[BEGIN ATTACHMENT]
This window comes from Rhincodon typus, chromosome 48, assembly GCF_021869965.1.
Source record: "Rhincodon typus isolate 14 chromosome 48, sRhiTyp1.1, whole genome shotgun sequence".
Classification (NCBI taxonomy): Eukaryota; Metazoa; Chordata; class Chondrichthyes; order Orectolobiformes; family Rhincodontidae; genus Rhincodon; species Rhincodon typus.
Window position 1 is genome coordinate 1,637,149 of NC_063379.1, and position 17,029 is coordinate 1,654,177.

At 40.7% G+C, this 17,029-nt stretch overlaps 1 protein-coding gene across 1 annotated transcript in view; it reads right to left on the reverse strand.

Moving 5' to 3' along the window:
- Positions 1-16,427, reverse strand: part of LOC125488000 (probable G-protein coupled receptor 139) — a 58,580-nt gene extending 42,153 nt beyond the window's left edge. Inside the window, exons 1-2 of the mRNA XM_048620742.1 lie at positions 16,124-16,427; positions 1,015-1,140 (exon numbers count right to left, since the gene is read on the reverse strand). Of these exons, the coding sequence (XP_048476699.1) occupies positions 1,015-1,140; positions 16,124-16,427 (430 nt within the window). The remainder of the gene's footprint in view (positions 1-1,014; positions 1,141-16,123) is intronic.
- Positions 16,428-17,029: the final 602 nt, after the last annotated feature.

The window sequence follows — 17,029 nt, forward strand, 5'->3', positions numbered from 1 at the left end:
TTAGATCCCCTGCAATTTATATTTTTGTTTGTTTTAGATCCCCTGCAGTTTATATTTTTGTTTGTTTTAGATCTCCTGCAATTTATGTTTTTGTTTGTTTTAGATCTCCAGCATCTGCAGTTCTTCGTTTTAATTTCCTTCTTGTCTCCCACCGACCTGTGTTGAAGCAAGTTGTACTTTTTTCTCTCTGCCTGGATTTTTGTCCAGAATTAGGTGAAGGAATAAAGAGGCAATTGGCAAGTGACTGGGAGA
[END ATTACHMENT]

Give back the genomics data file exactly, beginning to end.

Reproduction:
This window comes from Rhincodon typus, chromosome 48, assembly GCF_021869965.1.
Source record: "Rhincodon typus isolate 14 chromosome 48, sRhiTyp1.1, whole genome shotgun sequence".
Classification (NCBI taxonomy): Eukaryota; Metazoa; Chordata; class Chondrichthyes; order Orectolobiformes; family Rhincodontidae; genus Rhincodon; species Rhincodon typus.
Window position 1 is genome coordinate 1,637,149 of NC_063379.1, and position 17,029 is coordinate 1,654,177.

At 40.7% G+C, this 17,029-nt stretch overlaps 1 protein-coding gene across 1 annotated transcript in view; it reads right to left on the reverse strand.

Moving 5' to 3' along the window:
- Positions 1-16,427, reverse strand: part of LOC125488000 (probable G-protein coupled receptor 139) — a 58,580-nt gene extending 42,153 nt beyond the window's left edge. Inside the window, exons 1-2 of the mRNA XM_048620742.1 lie at positions 16,124-16,427; positions 1,015-1,140 (exon numbers count right to left, since the gene is read on the reverse strand). Of these exons, the coding sequence (XP_048476699.1) occupies positions 1,015-1,140; positions 16,124-16,427 (430 nt within the window). The remainder of the gene's footprint in view (positions 1-1,014; positions 1,141-16,123) is intronic.
- Positions 16,428-17,029: the final 602 nt, after the last annotated feature.

The window sequence follows — 17,029 nt, forward strand, 5'->3', positions numbered from 1 at the left end:
TTAGATCCCCTGCAATTTATATTTTTGTTTGTTTTAGATCCCCTGCAGTTTATATTTTTGTTTGTTTTAGATCTCCTGCAATTTATGTTTTTGTTTGTTTTAGATCTCCAGCATCTGCAGTTCTTCGTTTTAATTTCCTTCTTGTCTCCCACCGACCTGTGTTGAAGCAAGTTGTACTTTTTTCTCTCTGCCTGGATTTTTGTCCAGAATTAGGTGAAGGAATAAAGAGGCAATTGGCAAGTGACTGGGAGA